Around 10% of Australians want to watch entertainment (free streamed video or audio) on their phone plans. The only Australian plans which offer entertainment are unlimited plans.
There are a number of major options to consider in the world of entertainment in phone plans and we’ve written about them before. As a quick overview, some phone companies – usually – not always – the ones with the most expensive plans – now include some form of entertainment in their phone plans. The data for entertainment options on these plans is usually provided ‘free’ (see next section – it’s called ‘data free.’). Optus, Telstra and OVO Mobile are the main companies you should consider for entertainment in your plans.
Entertainment may well be the most important feature in your plan if you like the idea of watching a particular sort of content while you commute or wait at the doctor’s. Our plan chooser can help you figure out the right plan and allows you to select the type of entertainment you want, if it’s of interest.
What is ‘zero rated’ content in an unlimited plan?
We cover the lack of unlimited data plans below. For now, let’s look at the aspects of your unlimited voice and SMS plan which might be ‘data free or ‘zero rated.’
In a sense, ‘zero rated’ or ‘data free’ data is unlimited. However, it’s unlimited data which is restricted to one type of data usage. For example, with Telstra’s plans you’ll get unlimited voice and SMS (in Australia to Australian numbers) plus a standard data allocation. You can also watch as much AFL on your handset as you like, using their app. The data that is used during your AFL watching won’t be counted against your phone plan because it’s ‘data free’ or ‘zero rated’. Any other type of usage will be counted against the standard data inclusion in your plan.
Too complicated ? How about an example. Your Telstra plan has 5GB of data and, that month, you only do two things. First, you watch 30 hours of AFL. At the end of that, you still have 5GB of your standard bundle left. Next, you look at Facebook for hours on end. The data used by your Facebook feed counts against your 5Gb data allowance, running it down until it is used.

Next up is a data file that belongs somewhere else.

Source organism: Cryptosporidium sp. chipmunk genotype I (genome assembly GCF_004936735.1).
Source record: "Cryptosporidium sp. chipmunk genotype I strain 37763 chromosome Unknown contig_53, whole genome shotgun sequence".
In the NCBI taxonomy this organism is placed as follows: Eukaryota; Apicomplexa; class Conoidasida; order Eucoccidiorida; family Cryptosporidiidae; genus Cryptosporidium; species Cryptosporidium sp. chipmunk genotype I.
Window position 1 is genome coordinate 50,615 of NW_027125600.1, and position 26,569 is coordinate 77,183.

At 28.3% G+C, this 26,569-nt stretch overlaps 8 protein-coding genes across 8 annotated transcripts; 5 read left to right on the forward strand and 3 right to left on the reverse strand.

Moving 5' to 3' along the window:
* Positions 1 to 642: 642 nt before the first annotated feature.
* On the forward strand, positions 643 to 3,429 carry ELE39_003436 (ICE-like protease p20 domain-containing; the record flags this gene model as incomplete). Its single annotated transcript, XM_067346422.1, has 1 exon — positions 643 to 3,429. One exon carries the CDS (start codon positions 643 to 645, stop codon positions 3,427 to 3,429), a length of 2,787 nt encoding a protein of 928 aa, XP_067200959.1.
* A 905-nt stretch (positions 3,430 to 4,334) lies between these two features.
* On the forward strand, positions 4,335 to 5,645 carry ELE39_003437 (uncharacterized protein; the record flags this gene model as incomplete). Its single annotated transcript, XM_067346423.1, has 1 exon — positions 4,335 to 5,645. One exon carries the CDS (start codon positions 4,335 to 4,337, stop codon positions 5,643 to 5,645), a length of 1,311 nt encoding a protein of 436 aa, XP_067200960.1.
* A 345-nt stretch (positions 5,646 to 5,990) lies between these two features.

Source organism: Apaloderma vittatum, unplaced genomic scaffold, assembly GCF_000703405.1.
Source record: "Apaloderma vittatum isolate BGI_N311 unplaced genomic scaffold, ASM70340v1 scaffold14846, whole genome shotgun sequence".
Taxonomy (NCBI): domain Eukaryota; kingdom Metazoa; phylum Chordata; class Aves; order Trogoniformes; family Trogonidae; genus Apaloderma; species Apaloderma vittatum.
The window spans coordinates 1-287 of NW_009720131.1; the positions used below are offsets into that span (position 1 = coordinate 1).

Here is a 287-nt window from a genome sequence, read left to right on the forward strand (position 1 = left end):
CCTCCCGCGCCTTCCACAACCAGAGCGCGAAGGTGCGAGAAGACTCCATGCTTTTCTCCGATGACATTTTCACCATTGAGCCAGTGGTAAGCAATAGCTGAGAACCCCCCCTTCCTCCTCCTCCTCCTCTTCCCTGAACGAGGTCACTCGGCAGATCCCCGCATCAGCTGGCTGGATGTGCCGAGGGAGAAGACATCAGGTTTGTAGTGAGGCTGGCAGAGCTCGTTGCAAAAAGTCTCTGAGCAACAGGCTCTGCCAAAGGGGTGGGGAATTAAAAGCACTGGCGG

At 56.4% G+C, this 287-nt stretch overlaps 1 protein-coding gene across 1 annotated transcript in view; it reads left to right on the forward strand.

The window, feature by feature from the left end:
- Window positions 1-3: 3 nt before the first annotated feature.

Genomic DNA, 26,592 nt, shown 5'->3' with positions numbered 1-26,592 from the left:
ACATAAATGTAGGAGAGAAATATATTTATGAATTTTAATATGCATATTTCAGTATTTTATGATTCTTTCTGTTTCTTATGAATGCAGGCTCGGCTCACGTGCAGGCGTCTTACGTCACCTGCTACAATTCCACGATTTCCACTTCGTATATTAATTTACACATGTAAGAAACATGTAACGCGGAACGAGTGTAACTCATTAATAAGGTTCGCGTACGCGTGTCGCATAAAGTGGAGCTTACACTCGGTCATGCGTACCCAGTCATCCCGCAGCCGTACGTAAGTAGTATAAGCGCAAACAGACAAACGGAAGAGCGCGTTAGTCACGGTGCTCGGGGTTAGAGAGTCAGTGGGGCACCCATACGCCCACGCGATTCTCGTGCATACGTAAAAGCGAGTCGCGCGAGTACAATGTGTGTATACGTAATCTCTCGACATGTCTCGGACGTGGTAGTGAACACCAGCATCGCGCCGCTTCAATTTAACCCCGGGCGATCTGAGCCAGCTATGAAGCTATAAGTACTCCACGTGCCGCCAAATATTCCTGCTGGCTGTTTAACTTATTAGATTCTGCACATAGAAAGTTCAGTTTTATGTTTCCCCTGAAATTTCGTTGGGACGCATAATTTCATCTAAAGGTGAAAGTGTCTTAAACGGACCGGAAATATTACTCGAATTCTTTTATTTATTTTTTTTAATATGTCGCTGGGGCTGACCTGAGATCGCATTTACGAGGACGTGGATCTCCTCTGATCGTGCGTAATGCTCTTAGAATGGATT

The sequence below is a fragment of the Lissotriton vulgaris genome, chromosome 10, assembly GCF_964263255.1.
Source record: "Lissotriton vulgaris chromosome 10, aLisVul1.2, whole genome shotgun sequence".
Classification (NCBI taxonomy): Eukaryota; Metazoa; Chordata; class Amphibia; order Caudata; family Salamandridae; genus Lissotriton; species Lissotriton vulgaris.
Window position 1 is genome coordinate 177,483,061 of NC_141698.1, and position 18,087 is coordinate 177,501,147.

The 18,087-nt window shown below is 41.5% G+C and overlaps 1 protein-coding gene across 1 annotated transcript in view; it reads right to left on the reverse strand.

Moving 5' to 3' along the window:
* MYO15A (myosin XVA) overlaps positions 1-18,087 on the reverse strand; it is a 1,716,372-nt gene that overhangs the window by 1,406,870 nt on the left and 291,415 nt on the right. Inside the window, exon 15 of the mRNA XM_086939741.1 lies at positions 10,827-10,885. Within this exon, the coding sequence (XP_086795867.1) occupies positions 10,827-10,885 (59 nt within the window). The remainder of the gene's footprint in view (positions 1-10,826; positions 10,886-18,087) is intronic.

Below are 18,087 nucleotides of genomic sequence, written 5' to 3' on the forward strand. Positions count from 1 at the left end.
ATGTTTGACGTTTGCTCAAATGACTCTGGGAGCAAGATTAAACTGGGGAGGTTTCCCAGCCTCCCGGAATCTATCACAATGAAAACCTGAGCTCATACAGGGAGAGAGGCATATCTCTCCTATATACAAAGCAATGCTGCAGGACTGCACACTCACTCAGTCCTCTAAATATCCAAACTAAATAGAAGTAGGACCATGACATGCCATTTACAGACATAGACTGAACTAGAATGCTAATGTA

Data free is something to look out for if you like the content these phone companies are offering. You should be aware, however, that, unless you’re watching hours of TV or sport entertainment on your phone each month, it probably shouldn’t be the criterion on which you base your decision.
Ways to keep costs down in Unlimited Plans
Unlimited plans, as we’ve said, are now extremely affordable. There’s no point in wasting money, however. There are ways to keep any additional costs associated with your unlimited plan, under control.
- There are usually sign up bonuses :
When it comes time to move plans, from the one you’re on to one of the others in market, see if you can get a signup bonus. Go for prepaid and move around.
- Avoid out of bundle data charging :
28% of people (see the chart below) have been charged $10 or more for data in the last month, on top of their core plan inclusions.
Data is extremely cheap these days. There really is no need to pay $10 penalty rates. Most phone companies will charge you $10 per GB for any data you use on top of your allocated data entitlement. It’s better than $11 / GB but you’ll be much better off if you spend that $10 before you use the data than after, as this chart shows.
Remember too that the way phone companies charge for data differs between them. Moose Mobile for example, charge per MB for ‘overage’ data on top of your monthly allocation. Some see this as a benefit because their users only pay for what they want. Most of the others charge $10 per GB, sold in GB chunks. You can find out the specifics of the plan you want by looking at the CIS – the Customer Information Statement on the website of the plan you choose.
Should you take out a contract on your unlimited plan ?
There are contract options on SIM Only Unlimited Plans. Telstra, for example, offer ( perhaps even prefer you to take ) both 12 and 24 month SIM Only contracts for their plans.